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Is Your Feline an Albino Cat? Here’s What You Need to Know

Updated: August 6, 2022 by Kristen Chapple

White cats are irresistible, aren’t they? But, is your furry, snowball an albino cat? Lately, I came across many confusing and misinforming posts and pictures regarding albino cats. So, let’s get things straight. A white coat is not just a fashion and beauty matter as one might think. There are some health risks that come along with an albino cat, and some of these cats need extra care to stay healthy. That’s why it’s important to know if your fluffy master is an albino cat or not.

What Is an Albino Cat?

Albinism is a genetic disorder observed in humans and many animals including cats. It is an inherited condition characterized by the complete or partial lack of pigment called melanin. This pigment is responsible for skin, hair, and eye color. So, albino cats lack melanin and they appear to be white with pale eyes and skin. True albinism is pretty rare as it affects less than 2% of the cat population. Also, both parents must be albino to produce albino offspring.

While the absence of coloration is more or less pretty obvious, melanin deficiency affects more than just a color. Melanin plays a part in the development of the eyes, immune system, vitamin D production, and protects the skin from harmful UV rays. As a result, albino cats may have problems with depth perception and they will be sensitive to light. Therefore, albino cats need more attention and care to keep them healthy. 

Difference Between White Cats and Albino Cats

White cats and albino cats are NOT one and the same. For starters, all albino cats are white, but not all white cats are albino. It’s still confusing, I know. But, I’ll try to make it simple. White cats and albino cats have a similar appearance, but all similarity stops there. White cats are white because they have genes that result in white color fur. They produce melanin and they can have any eye color, colorful noses, and pigmented skin. On the other hand, albino cats always have pale almost transparent eyes. They may appear reddish or pinkish, because of the blood vessels in the eyes. It’s the same with the skin, noses, and ears of the albino cat. So, your cat can be all-white, but if she has vibrant colorful eyes or nose, she’s not an albino cat.

White non-albino cats are prone to some problems of their own though. They are often born deaf. Somehow, it is connected to eye color. 70 to 80% of white cats are deaf. It’s not rare for white cats to have heterochromia, a fancy word when one eye is a different color from the other. Oddly enough, in 40% percent of these cats deafness will usually affect the ear on the blue-eyed side only. White cats with yellow, green or brown eyes have better odds: 15 to 20% is born deaf. However, albino cats have nothing to do with these statistics as they can’t have blue, green, and yellow eyes. Their eyes are always very pale and pinkish. Unfortunately, they may face many other health issues.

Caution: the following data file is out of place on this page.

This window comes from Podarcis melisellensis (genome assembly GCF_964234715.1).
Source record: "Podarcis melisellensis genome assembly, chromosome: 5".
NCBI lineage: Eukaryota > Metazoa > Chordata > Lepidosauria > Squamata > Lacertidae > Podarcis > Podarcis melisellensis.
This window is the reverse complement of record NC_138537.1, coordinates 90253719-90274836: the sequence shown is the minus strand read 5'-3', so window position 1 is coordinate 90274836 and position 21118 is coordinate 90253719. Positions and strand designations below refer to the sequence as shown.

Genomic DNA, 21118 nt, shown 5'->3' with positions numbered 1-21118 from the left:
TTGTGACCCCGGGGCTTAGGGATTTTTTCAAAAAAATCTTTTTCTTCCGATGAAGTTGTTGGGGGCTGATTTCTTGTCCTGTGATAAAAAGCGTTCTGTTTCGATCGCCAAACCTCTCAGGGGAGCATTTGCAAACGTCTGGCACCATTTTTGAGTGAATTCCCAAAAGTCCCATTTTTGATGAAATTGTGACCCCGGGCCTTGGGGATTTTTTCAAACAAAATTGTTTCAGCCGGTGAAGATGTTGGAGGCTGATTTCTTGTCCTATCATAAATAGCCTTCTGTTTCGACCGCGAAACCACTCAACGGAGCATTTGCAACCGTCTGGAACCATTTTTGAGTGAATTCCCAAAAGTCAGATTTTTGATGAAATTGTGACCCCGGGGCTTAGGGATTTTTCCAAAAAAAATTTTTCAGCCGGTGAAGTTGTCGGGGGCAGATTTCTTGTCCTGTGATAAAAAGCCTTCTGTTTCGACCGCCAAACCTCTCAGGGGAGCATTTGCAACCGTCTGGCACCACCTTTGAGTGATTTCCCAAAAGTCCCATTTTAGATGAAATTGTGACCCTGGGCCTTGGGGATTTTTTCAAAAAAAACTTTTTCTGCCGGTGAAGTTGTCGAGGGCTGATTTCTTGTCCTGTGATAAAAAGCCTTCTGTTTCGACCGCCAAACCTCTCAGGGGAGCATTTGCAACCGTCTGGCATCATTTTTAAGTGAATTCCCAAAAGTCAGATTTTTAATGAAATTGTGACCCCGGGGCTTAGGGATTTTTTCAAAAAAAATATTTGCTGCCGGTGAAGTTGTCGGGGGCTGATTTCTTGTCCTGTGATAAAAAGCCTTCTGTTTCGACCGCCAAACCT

Albino Cats Health and Care

Albino cats can have some inherited impairments, usually related to vision, but they can come to this world in perfect health as well. Whatever the case, they do require extra care and caution. 

First of all, albino cats are light-sensitive. Without melanin, their eyes and skin are unprotected and susceptible to damage. Their skin is sensitive and they get sunburns pretty easy. Skin cancer is also more common in albino cats. Direct sunlight is harmful to their vision. So, even if you have a perfectly healthy albino feline companion, you need to be very careful to preserve her health. It is best to keep your cat indoors and avoid direct sunlight

Possible immune system deficiencies make them more prone to illnesses, especially at an early age. Some albino cats may appear to be clumsy. Actually, they are not clumsy, but vision problems give them trouble to focus and judge the distance. 

Obviously, taking care of the albino cat is pretty demanding. To make sure they would get all that they need to stay healthy, you should start with high-quality food. Avoiding direct sunlight is another important precaution for an albino cat. Regular health and eyesight inspections are also needed. With a little bit of luck and a lot of love and care, your albino cat can live a long and happy life just like any other cat. 


Albino cats are rare and adorable. But, they are not as independent as non-albino cats. So, you need to step up and play your part to provide protection and care for an albino cat. However, these beautiful felines can thrive and live happy lives as long as you take care of their sensitivity. Commonly, albino cats are healthy but their health can deteriorate easily due to lack of melanin’s protective role. So, it’s up to you to provide additional protection. If you do so, you and Snowball can enjoy your companionship for many, many years.

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